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Robbie Burns Day


25 January

This day celebrates the birthday of the man considered by many to be Scotland's national poet, their beloved Robert Burns.

Burns was born 25 January 1759 in Alloway, Scotland, the eldest of 7 children. His parents were farmers. In 1788, at age of 29, he published his first book, married Jean Armour, moved to Dumfries and rented a farm. He didn't prove to be a good farm manager, and he got depressed at the state of affairs. He died very young at the age of 37 from rheumatic fever in 1796.

Burns Day celebrations can be formal and earnest, or filled with much hockum and merriment. Some people only know Burns as "the haggis guy" owing to the tradition of serving haggis, which most people feel is de rigeur. Many, though, now deviate from that, and choose to spotlight Scottish nouvelle cusine, or present the haggis as a terrine.

Everyone stands as the haggis is brought into the room, accompanied by music from a piper walking along with it. The haggis needs to be addressed first with Burn's "Address to a Haggis" before it can be served with whisky. After the meal, there is the Loyal Toast, then some of his poems are read out loud. Not everybody actually understands the language his poetry was written in, which is Braids Scots (in fact, in his Ayrshire dialect.) With enough whisky, however, people soon get into the spirit of things.

At the end of the evening, everyone sings Auld Lang Syne, except North Americans who mostly just mouth vague words silently because they don't know much of the song.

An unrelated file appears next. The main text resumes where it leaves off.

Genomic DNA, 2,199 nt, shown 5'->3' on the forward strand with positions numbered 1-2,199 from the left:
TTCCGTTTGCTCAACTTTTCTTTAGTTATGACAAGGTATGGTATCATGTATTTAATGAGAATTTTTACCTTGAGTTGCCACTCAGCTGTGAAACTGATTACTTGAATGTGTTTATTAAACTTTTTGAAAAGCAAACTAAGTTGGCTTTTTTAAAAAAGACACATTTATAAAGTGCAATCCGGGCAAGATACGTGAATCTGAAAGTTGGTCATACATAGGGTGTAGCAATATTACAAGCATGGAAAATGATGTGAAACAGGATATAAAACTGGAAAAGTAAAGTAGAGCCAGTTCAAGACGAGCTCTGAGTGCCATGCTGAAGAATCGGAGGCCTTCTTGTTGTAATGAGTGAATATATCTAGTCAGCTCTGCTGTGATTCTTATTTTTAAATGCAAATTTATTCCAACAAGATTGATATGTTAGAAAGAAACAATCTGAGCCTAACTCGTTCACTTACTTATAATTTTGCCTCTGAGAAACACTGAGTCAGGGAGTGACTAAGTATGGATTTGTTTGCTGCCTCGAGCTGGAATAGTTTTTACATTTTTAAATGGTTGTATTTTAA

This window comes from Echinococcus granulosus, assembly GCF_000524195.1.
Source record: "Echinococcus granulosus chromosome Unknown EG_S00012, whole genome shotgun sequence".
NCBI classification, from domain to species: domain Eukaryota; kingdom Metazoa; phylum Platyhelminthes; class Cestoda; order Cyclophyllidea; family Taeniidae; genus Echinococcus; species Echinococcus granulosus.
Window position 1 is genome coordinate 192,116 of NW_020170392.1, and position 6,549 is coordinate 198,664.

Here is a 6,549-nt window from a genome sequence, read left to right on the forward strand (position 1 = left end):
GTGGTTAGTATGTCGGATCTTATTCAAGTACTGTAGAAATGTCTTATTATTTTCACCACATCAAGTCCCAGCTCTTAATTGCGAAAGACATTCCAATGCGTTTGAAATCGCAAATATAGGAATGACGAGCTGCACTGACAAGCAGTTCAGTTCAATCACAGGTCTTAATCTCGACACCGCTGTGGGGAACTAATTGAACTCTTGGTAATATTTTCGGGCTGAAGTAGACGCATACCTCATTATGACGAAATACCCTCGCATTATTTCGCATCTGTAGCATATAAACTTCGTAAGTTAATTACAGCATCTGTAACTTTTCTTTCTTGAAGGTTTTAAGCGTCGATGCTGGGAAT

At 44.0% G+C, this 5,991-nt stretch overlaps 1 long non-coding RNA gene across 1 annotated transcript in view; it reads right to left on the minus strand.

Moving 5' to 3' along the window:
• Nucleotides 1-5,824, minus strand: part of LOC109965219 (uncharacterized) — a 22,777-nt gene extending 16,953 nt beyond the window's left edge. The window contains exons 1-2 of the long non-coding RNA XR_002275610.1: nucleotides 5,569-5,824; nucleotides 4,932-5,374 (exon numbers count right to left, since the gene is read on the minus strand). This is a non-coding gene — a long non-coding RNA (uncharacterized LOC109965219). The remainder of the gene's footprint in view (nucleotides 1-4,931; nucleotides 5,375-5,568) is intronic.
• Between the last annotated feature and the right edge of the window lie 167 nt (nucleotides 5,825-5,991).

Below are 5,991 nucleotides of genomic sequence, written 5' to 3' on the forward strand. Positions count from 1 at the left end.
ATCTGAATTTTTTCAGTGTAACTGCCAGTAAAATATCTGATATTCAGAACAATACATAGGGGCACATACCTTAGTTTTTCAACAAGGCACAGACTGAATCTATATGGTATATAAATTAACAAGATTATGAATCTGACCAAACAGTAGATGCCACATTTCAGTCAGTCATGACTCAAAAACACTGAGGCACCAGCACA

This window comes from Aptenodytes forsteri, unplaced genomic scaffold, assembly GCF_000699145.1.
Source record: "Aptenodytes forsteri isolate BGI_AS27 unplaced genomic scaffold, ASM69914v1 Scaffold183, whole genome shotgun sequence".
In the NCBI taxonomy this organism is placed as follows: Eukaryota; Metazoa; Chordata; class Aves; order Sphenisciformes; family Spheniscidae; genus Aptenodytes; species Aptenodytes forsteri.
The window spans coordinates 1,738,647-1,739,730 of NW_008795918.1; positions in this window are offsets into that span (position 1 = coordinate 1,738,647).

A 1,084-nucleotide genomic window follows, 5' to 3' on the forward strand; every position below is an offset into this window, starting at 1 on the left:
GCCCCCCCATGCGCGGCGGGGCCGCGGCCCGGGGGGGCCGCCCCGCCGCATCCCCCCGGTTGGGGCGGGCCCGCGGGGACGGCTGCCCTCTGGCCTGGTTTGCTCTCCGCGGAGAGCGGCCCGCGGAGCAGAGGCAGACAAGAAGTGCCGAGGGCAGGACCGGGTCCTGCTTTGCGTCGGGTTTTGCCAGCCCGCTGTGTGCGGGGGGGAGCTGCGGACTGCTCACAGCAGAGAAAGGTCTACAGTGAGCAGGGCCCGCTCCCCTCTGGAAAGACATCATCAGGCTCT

The celebrations, often called a "Burns Supper", can be held in both homes and in public places. Some Burns Clubs in Scotland (as of 2005) still do not allow women at a Burns Club meal.

"Ecclefechan Tarts" (butter tarts) are often served as well.



Literature & Lore

Address to a Haggis


Fair fa' your honest, sonsie face,
Great chieftain o' the Puddin-race!
Aboon them a' ye tak your place,
Painch, tripe, or thairm:
Weel are ye wordy of a grace
As lang's my arm.

The groaning trencher there ye fill,
Your hurdies like a distant hill,
Your pin wad help to mend a mill
In time o' need,
While thro' your pores the dews distil
Like amber bead.

His knife see Rustic-labour dight,
An' cut you up wi' ready slight,
Trenching your gushing entrails bright [1]
Like onie ditch;
And then, O what a glorious sight,
Warm-reekin, rich!

Then, horn for horn they stretch an' strive,
Deil tak the hindmost, on they drive,
Till a' their weel-swall'd kytes belyve
Are bent like drums;
Then auld Guidman, maist like to rive,
Bethankit hums.

Is there that owre his French ragout
Or olio that wad stow a sow,
Or fricasee was mak her spew
Wi' perfect sconner
Looks down wi' sneering, scornfu' view
On sic a dinner?

Poor devil! See him owre his trash,
As feckless as a wither'd rash,
His spindle shank a guid whip-lash,
His nieve a nit;
Thro' bluidy flood or field to dash,
O how unfit!

But mark the Rustic, haggis-fed,
The trembling earth resounds his tread,
Clap in his walie nieve a blade,
He'll mak it whissle;
An' legs, an' arms, an' heads will sned,
Like taps o' thrissle.

Ye Pow'rs wha mak mankind your care,
And dish them out their bill o' fare,
Auld Scotland wants nae skinking ware,
That jaups in luggies;
But, if ye wish her gratefu' prayer,
Gie her a Haggis!

[1] At this point, the haggis is stabbed for slicing


It's also customary to recite the "Selkirk Grace":
"Some hae meat and cannae eat
And some wad eat that want it:
But we hae meat and we can eat,
And sae the Lord be thankit!"

Sources

Scott, Kirsty. The lassies who cannot honour Burns. Manchester: The Guardian. Saturday, 24 January 2004.

See also:

All January food days


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Citation

Oulton, Randal. "Robbie Burns Day." CooksInfo.com. Published 16 August 2004; revised 31 May 2009. Web. Accessed 12/14/2017. <http://www.cooksinfo.com/robbie-burns-day>.

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